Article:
Navigation Links
Disease burden links ecology to economic growth
Date:12/28/2012

A new study, published December 27 in the open access journal PLOS Biology, finds that vector-borne and parasitic diseases have substantial effects on economic development across the globe, and are major drivers of differences in income between tropical and temperate countries. The burden of these diseases is, in turn, determined by underlying ecological factors: it is predicted to rise as biodiversity falls. This has significant implications for the economics of health care policy in developing countries, and advances our understanding of how ecological conditions can affect economic growth.

According to conventional economic wisdom, the foundation of economic growth is in political and economic institutions. "This is largely Cold War Economics about how to allocate property rightswith the government or with the private sector," says Dr Matthew Bonds, an economist at Harvard Medical School, and the lead author of the new study. However, Dr Bonds and colleagues were interested instead in biological processes that transcend such institutions, and which might form a more fundamental economic foundation.

The team was intrigued by the fact that tropical countries are generally comprised of poor agrarian populations while countries in temperate regions are wealthier and more industrialized. This distribution of income is inversely related to the burden of disease, which peaks at the equator and falls along a latitudinal gradient. Although it is common to conclude that economics drives the pattern of disease, the authors point out that most of the diseases that afflict the poor spend much of their life-cycle outside the human host. Many cannot even survive outside the tropics. Their distribution is largely determined by ecological factors, such as temperature, rainfall, and soil quality.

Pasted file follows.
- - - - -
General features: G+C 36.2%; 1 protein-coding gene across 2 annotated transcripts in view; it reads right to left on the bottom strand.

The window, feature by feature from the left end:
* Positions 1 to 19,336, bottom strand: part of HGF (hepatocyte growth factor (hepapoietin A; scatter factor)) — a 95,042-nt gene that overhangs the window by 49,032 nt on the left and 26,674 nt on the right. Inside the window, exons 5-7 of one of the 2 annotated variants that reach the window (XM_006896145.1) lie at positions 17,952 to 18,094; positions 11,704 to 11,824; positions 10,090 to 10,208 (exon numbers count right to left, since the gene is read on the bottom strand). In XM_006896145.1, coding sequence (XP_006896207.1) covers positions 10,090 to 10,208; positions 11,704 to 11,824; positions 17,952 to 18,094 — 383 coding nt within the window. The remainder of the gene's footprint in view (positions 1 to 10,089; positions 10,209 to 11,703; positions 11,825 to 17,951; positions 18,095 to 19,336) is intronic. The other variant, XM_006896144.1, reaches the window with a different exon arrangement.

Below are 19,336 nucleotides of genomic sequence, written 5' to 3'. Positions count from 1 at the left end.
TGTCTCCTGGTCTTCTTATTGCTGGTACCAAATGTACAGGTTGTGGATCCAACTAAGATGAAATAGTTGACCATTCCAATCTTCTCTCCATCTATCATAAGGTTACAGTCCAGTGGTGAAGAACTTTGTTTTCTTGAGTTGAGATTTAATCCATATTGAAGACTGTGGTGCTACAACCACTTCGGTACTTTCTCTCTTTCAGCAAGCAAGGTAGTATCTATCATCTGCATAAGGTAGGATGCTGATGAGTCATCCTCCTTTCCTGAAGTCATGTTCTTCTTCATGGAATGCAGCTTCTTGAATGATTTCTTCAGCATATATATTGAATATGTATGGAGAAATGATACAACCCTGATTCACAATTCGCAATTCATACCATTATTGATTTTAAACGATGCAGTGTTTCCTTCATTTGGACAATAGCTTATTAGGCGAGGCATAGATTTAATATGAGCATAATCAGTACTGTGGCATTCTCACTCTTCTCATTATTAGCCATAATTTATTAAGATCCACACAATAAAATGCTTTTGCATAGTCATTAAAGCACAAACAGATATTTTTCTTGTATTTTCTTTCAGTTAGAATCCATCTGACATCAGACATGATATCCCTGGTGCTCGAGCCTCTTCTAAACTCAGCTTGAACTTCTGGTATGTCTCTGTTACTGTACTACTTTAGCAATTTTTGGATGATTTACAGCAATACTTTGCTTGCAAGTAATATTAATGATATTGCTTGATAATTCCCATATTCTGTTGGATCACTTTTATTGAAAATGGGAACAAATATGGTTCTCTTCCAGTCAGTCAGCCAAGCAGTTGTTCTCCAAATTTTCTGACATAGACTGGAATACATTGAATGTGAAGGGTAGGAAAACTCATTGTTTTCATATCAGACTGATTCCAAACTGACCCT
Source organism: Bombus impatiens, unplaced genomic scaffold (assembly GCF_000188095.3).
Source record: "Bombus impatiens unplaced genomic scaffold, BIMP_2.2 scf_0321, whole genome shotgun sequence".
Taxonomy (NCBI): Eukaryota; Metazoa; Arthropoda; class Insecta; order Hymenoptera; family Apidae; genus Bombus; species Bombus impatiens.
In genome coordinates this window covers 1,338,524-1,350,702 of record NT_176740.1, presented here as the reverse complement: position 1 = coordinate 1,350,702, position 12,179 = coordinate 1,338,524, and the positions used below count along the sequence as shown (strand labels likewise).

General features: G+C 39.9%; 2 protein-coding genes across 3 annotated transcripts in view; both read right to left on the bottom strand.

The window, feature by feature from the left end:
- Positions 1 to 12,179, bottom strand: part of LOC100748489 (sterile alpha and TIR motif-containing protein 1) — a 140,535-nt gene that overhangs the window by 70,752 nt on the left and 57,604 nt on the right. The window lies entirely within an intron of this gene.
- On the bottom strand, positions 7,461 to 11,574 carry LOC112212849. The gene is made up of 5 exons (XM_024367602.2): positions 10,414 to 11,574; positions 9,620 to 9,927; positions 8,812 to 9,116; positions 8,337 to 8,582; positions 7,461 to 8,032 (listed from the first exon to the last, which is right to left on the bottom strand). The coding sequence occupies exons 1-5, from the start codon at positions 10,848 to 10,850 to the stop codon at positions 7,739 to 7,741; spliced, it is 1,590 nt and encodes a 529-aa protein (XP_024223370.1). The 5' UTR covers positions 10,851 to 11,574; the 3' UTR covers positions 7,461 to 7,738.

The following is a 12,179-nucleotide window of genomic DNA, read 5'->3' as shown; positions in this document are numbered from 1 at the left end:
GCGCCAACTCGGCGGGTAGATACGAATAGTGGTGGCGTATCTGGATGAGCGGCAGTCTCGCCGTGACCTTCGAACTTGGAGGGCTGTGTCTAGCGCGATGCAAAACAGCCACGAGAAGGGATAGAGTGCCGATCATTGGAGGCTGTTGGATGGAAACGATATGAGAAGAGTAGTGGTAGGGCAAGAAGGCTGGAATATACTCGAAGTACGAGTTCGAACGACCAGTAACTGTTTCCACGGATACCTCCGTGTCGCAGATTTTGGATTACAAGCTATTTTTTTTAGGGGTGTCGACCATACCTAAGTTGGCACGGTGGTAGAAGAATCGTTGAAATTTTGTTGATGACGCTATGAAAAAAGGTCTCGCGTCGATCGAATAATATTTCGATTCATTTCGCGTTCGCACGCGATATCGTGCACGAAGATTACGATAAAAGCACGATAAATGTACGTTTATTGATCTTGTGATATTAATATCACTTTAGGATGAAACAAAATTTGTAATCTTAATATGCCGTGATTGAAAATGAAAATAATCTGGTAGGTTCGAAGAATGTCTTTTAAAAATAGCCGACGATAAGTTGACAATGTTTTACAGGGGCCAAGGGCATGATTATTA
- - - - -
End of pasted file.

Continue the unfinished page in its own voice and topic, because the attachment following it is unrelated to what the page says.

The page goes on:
Because of the high correlations between poverty and disease, determining the effects of one on the other was the central challenge of their statistical analysis. Most previous attempts to address this topic ignored disease ecology, argue Bonds and colleagues. The team assembled a large data set for all of the world's nations on economics, parasitic and infectious vector-borne diseases, biodiversity (mammals, birds and plants) and other factors. Knowing that diseases are partly determined by ecology, they used a powerful set of statistical methods, new to macroecology, that allowed variables that may have underlying relationships with each other to be teased apart.

The results of the analysis suggest that infectious disease has as powerful an effect on a nation's economic health as governance, say the authors. "The main asset of the poor is their own labor," says Dr Bonds. "Infectious diseases, which are regulated by the environment, systematically steal human resources. Economically speaking, the effect is similar to that of crime or government corruption on undermining economic growth."

This result has important significance for international aid organizations, as it suggests that money spent on combating disease would also stimulate economic growth. Moreover, although diversity of human diseases is highly correlated with diversity of surrounding species, the study indicates that the burden of such human disease actually drops when biodiversity rises. The analysis is inconclusive about why this effect is so strong. The authors suggest that competition and predation limit the survival of disease vectors and free-living parasites where biodiversity is high. The research sets the stage for a number of future analyses that need to lay bare the relationship between health care funding and economic development.